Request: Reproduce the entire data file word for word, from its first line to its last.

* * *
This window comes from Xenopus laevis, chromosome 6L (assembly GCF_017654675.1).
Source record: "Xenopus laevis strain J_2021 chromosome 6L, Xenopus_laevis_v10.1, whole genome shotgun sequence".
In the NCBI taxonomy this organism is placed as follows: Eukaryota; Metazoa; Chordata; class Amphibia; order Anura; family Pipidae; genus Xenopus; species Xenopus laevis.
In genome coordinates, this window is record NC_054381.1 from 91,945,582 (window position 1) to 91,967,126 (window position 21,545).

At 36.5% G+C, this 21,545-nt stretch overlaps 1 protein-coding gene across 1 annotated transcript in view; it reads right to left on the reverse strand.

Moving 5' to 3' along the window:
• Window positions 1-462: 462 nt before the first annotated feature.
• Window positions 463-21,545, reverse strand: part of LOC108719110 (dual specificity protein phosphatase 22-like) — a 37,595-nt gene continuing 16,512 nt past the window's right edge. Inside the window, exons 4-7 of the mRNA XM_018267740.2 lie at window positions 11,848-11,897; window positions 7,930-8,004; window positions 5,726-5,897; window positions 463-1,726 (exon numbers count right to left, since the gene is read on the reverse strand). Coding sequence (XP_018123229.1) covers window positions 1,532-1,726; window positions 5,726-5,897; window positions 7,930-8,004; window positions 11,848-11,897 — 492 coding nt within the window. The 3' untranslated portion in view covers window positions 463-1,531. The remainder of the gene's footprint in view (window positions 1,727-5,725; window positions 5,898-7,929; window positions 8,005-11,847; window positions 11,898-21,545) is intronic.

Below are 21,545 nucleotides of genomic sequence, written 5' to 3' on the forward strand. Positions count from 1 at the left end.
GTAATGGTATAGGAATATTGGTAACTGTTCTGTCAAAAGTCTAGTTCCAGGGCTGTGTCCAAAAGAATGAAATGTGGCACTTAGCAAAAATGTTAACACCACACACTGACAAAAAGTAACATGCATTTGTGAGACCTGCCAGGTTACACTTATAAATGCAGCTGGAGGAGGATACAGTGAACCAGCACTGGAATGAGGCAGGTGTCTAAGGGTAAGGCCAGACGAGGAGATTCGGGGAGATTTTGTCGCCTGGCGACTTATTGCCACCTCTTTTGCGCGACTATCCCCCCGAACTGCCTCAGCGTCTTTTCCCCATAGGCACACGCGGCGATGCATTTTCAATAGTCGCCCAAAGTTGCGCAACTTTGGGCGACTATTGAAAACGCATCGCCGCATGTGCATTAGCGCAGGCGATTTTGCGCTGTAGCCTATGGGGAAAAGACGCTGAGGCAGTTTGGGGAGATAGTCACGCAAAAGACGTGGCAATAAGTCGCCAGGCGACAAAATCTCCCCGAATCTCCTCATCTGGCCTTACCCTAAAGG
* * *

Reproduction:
This window comes from Xenopus laevis, chromosome 6L (assembly GCF_017654675.1).
Source record: "Xenopus laevis strain J_2021 chromosome 6L, Xenopus_laevis_v10.1, whole genome shotgun sequence".
In the NCBI taxonomy this organism is placed as follows: Eukaryota; Metazoa; Chordata; class Amphibia; order Anura; family Pipidae; genus Xenopus; species Xenopus laevis.
In genome coordinates, this window is record NC_054381.1 from 91,945,582 (window position 1) to 91,967,126 (window position 21,545).

At 36.5% G+C, this 21,545-nt stretch overlaps 1 protein-coding gene across 1 annotated transcript in view; it reads right to left on the reverse strand.

Moving 5' to 3' along the window:
• Window positions 1-462: 462 nt before the first annotated feature.
• Window positions 463-21,545, reverse strand: part of LOC108719110 (dual specificity protein phosphatase 22-like) — a 37,595-nt gene continuing 16,512 nt past the window's right edge. Inside the window, exons 4-7 of the mRNA XM_018267740.2 lie at window positions 11,848-11,897; window positions 7,930-8,004; window positions 5,726-5,897; window positions 463-1,726 (exon numbers count right to left, since the gene is read on the reverse strand). Coding sequence (XP_018123229.1) covers window positions 1,532-1,726; window positions 5,726-5,897; window positions 7,930-8,004; window positions 11,848-11,897 — 492 coding nt within the window. The 3' untranslated portion in view covers window positions 463-1,531. The remainder of the gene's footprint in view (window positions 1,727-5,725; window positions 5,898-7,929; window positions 8,005-11,847; window positions 11,898-21,545) is intronic.

Below are 21,545 nucleotides of genomic sequence, written 5' to 3' on the forward strand. Positions count from 1 at the left end.
GTAATGGTATAGGAATATTGGTAACTGTTCTGTCAAAAGTCTAGTTCCAGGGCTGTGTCCAAAAGAATGAAATGTGGCACTTAGCAAAAATGTTAACACCACACACTGACAAAAAGTAACATGCATTTGTGAGACCTGCCAGGTTACACTTATAAATGCAGCTGGAGGAGGATACAGTGAACCAGCACTGGAATGAGGCAGGTGTCTAAGGGTAAGGCCAGACGAGGAGATTCGGGGAGATTTTGTCGCCTGGCGACTTATTGCCACCTCTTTTGCGCGACTATCCCCCCGAACTGCCTCAGCGTCTTTTCCCCATAGGCACACGCGGCGATGCATTTTCAATAGTCGCCCAAAGTTGCGCAACTTTGGGCGACTATTGAAAACGCATCGCCGCATGTGCATTAGCGCAGGCGATTTTGCGCTGTAGCCTATGGGGAAAAGACGCTGAGGCAGTTTGGGGAGATAGTCACGCAAAAGACGTGGCAATAAGTCGCCAGGCGACAAAATCTCCCCGAATCTCCTCATCTGGCCTTACCCTAAAGG